Avocado: Some Lose, Some Win

Since Costa Rica suspended the entry of Hass avocado from Mexico, countries such as Chile, Peru and Nicaragua have taken advantage of the situation to increase their exports to the Costa Rican market.

Tuesday, September 10, 2019

The dispute that is still unresolved dates back several years, when in May 2014 the Costa Rican authorities decided to ban the import of avocado from Mexico, arguing the existence of the disease called sunspot. See history of the conflict.

Given the vacuum left by Mexican sellers, the opportunity to supply the Costa Rican market has been seized by other countries.

In 2014 purchases from Mexican companies represented 83% of the total, but since 2016 there are no reported imports of Hass avocado from the U.S. country.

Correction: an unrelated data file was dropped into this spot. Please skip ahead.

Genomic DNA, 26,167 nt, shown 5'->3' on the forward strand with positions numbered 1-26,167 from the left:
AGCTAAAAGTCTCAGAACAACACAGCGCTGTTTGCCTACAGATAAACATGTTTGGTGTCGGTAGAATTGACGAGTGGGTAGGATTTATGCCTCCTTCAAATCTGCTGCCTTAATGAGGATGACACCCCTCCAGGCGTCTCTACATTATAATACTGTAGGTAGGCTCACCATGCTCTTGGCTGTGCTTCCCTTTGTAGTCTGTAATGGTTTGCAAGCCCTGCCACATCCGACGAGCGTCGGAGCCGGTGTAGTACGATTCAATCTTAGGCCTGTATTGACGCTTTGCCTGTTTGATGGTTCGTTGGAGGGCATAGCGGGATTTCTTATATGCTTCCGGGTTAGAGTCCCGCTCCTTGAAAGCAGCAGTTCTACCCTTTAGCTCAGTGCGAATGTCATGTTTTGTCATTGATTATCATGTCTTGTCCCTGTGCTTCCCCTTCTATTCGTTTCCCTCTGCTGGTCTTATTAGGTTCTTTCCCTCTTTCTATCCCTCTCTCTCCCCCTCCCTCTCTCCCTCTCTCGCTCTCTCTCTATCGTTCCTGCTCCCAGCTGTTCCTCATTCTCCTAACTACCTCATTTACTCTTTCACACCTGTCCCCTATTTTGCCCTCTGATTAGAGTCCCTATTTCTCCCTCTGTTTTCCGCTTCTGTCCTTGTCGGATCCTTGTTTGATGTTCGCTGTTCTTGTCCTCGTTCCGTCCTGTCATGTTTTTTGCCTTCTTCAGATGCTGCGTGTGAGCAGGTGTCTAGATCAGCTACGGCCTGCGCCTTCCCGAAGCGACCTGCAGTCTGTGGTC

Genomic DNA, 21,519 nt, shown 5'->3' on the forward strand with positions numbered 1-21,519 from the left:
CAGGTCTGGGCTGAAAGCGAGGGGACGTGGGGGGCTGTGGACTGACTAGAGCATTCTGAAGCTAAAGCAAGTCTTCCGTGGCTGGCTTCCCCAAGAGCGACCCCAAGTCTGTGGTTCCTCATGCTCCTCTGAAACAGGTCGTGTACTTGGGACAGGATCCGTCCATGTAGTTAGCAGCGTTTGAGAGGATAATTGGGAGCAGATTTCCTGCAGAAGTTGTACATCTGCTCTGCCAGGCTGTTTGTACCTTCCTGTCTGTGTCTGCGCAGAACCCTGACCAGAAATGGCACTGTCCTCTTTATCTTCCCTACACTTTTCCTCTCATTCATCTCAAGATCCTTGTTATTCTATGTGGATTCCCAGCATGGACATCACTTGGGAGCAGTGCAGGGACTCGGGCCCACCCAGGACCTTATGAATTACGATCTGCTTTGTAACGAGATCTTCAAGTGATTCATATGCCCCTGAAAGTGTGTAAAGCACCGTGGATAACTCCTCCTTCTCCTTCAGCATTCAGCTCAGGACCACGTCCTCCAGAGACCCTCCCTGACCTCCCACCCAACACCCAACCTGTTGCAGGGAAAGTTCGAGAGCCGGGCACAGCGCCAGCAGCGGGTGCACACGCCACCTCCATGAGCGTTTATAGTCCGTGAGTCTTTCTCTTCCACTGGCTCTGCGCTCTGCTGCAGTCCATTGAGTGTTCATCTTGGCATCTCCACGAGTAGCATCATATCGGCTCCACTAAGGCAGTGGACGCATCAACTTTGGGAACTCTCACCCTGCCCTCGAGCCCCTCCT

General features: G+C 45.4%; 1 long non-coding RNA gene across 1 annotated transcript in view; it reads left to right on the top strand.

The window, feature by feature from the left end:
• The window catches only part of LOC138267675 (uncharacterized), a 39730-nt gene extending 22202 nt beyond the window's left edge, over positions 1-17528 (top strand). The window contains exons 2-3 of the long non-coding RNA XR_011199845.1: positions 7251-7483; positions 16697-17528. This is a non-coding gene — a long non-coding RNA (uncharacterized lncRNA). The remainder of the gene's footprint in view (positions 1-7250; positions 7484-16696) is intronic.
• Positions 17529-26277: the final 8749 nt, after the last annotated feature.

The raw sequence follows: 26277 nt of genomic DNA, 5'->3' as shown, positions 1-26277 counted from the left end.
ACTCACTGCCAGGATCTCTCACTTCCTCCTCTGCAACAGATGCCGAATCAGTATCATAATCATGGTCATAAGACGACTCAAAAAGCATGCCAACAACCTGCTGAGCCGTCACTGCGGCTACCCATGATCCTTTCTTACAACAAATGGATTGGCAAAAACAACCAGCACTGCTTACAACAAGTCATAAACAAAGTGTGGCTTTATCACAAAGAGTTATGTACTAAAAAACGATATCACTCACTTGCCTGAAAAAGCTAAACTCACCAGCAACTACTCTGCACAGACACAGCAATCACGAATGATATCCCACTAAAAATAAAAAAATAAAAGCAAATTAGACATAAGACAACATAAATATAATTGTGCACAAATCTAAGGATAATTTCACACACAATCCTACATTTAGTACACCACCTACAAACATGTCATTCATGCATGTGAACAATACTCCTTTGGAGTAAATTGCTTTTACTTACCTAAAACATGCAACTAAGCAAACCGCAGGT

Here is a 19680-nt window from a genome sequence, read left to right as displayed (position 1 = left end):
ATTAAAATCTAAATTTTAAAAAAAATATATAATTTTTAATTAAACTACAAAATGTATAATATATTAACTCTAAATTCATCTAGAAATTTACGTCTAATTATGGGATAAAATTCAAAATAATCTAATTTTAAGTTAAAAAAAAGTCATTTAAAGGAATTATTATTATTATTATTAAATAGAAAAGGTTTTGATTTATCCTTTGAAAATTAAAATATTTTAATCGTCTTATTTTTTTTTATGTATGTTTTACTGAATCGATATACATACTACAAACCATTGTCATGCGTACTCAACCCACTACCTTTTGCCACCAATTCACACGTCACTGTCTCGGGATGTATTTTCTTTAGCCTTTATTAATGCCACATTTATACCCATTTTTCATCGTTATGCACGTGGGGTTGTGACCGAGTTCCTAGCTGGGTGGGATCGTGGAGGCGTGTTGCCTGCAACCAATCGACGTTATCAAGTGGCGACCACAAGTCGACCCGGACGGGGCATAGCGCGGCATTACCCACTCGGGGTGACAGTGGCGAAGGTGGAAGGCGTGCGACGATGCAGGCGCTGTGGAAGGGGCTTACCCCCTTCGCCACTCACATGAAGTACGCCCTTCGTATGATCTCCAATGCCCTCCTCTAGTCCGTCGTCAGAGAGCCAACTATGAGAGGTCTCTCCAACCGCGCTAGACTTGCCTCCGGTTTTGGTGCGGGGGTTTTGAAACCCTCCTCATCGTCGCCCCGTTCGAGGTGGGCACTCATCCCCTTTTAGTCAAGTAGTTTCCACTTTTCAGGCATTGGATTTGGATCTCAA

You may be interested in "Crops in Central America: Main Figures in 2018

Last year, the scenario changed considerably, since the figures of the Foreign Trade Promoter (Procomer) specify that in 2018 fruit purchases from companies in Chile, Nicaragua and Peru, represented respectively 35%, 33% and 22% of Costa Rican imports.

Nacion.com reports that "... The data indicate that total imports of this food were reduced after the measure that suspended permits to bring Hass avocado from Mexico. In 2013 imports were 13,061 tons. By 2016, and with the departure of that country, 9,334 tons were imported and last year purchases abroad were for 7,899 tons."

Randal Benavides, president of the Chamber of Exporters and Importers of Perishable Products, explained that "... in the Costa Rican avocado market there was a phenomenon contrary to economic theory: demand had to adapt to supply, rather than transform supply according to demand.

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